Hamas produces its first feature film

By ANI
Sunday, July 19, 2009

JERUSALEM - Hamas has debuted in the field of feature film production this weekend when the action-packed thriller was being screened in Gaza to an exclusive crowd of celebrities.

The film, homage to a top Hamas operative, cost only 200,000 dollars to make and is being shown to segregated audiences of bearded men and veiled women.

“It’s Hamaswood instead of Hollywood. We are trying to make quality art that is Islamic and about the resistance, without provocative (sexual) scenes,” The Jerusalem Post quoted Gaza’s Hamas Interior Minister Fathi Hamad, as saying after the film’s first showing Friday evening at Gaza City’s Islamic University.

Hamad doubled as producer, and the screenplay was penned by Mahmoud Zahar, the Gaza strongman seen as one of the architects of the group’s violent takeover of Gaza two years ago.

Despite his fierce reputation, Zahar, a physician, has always had an artistic streak, with three novels and two screenplays to his credit.

The movie tells the story of Emad Akel, commander of the Hamas military wing, who was killed in a firefight with Israeli troops in Gaza in 1993.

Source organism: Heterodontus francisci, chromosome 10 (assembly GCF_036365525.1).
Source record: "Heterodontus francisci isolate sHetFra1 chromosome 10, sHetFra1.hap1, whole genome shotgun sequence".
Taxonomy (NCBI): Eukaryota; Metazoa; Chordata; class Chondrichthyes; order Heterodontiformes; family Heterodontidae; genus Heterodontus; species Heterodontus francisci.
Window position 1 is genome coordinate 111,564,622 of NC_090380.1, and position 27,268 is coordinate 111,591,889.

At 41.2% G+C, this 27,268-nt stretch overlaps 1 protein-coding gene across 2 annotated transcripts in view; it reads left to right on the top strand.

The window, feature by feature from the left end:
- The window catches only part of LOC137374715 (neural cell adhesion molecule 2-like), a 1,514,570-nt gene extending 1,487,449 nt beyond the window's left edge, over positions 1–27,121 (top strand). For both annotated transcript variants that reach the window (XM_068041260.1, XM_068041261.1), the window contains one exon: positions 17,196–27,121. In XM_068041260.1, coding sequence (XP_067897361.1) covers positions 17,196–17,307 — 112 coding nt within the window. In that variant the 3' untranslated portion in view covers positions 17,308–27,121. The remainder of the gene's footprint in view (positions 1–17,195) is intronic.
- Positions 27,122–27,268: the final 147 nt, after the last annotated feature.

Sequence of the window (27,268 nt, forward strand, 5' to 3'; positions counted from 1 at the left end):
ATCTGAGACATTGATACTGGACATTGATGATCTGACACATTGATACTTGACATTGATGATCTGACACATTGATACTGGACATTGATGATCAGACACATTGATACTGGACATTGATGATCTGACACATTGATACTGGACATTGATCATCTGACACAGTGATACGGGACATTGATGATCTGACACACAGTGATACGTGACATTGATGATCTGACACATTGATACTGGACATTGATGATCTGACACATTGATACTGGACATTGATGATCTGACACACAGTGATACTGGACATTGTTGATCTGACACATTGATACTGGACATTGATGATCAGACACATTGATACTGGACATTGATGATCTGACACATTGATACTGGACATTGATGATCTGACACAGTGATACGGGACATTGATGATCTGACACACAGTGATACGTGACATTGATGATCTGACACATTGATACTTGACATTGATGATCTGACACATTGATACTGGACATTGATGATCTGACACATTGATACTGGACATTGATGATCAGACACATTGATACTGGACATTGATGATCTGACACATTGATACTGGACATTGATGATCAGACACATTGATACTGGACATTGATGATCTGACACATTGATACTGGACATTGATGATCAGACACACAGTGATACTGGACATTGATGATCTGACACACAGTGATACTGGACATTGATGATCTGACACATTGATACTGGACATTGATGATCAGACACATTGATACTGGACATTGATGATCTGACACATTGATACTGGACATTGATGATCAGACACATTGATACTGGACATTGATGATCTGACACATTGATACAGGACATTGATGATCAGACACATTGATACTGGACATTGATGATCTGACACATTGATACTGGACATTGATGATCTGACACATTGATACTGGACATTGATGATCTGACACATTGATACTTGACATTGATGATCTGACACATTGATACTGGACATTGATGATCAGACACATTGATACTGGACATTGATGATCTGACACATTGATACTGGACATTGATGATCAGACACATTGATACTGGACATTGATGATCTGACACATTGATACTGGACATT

Akel, 23 at the time, was known as “the ghost” for his many disguises, including dressing up as a Jewish settler with a skullcap. In the early 1990s, he topped Israel’s wanted list for his suspected role in killing 11 Israeli soldiers, an Israeli civilian and four Palestinian informers in a series of attacks.

In the two-hour movie, titled “Emad Akel,” there’s plenty of action. The hero frequently leaps out of cars to open fire on Israeli soldiers, prompting bursts of applause from the audience each time. There’s no romance, however, and the female actors all wear long robes and headscarves.

The movie was shot over 10 months on a production lot that Hamas hopes will one day grow into a 200 million dollars media city. As part of its media empire, Hamas already operates a Gaza-based satellite television station, a radio station and a dozen news Web sites

Still, Gaza’s isolation - its borders have been virtually sealed by Israel and Egypt since the Hamas takeover - are putting a damper on the nascent local film industry. (ANI)

Filed under: World

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